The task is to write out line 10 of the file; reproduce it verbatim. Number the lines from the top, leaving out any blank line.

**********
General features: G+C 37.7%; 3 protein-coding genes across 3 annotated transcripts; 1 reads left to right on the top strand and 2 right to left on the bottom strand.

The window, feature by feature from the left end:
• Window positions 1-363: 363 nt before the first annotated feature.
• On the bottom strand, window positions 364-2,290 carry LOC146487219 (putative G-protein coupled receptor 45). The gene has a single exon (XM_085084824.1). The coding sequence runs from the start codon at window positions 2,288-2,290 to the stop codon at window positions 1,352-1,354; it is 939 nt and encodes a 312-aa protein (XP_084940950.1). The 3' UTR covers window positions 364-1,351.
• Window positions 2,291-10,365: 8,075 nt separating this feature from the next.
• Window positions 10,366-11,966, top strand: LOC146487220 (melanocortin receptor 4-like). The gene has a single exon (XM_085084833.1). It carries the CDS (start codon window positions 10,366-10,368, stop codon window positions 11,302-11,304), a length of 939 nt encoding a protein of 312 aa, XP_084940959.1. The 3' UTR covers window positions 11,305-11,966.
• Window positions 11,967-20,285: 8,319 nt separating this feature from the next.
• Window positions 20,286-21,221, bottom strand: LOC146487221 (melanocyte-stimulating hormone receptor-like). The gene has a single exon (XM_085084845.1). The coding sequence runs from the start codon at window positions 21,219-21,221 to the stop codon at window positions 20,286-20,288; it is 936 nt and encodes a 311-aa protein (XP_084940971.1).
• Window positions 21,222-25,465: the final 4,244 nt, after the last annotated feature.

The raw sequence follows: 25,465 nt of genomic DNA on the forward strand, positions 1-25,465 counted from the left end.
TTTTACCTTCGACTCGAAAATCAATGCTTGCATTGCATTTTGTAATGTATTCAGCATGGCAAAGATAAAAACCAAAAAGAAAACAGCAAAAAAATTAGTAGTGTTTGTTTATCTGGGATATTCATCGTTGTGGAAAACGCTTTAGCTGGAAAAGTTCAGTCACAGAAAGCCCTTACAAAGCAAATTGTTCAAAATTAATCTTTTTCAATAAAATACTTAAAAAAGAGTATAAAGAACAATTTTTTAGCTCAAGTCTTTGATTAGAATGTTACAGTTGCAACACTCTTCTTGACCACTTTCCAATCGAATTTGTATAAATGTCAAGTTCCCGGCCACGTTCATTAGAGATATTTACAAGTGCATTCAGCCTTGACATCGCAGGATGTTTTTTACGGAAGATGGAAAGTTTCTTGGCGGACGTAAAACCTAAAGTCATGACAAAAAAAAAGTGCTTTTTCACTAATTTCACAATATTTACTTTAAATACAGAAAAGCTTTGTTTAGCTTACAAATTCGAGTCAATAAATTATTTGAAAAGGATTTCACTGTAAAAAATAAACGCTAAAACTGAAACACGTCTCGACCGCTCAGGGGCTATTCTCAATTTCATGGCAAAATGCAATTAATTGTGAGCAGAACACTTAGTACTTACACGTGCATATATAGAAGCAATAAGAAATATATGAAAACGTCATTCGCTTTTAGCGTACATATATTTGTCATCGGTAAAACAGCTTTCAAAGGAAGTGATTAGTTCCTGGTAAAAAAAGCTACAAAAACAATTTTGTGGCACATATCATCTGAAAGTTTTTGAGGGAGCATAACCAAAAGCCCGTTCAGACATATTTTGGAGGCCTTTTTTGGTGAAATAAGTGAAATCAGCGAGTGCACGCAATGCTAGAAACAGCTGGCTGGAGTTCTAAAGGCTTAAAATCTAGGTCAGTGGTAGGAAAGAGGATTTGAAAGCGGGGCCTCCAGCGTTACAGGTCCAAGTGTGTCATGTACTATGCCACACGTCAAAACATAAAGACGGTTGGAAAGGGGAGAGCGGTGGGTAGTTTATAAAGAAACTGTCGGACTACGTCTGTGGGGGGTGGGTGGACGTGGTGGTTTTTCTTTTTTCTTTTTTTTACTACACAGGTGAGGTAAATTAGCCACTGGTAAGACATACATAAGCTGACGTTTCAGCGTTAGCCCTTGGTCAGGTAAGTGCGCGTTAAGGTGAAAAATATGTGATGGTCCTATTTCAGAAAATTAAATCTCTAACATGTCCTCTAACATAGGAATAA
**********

The raw sequence follows: 25,465 nt of genomic DNA on the forward strand, positions 1-25,465 counted from the left end.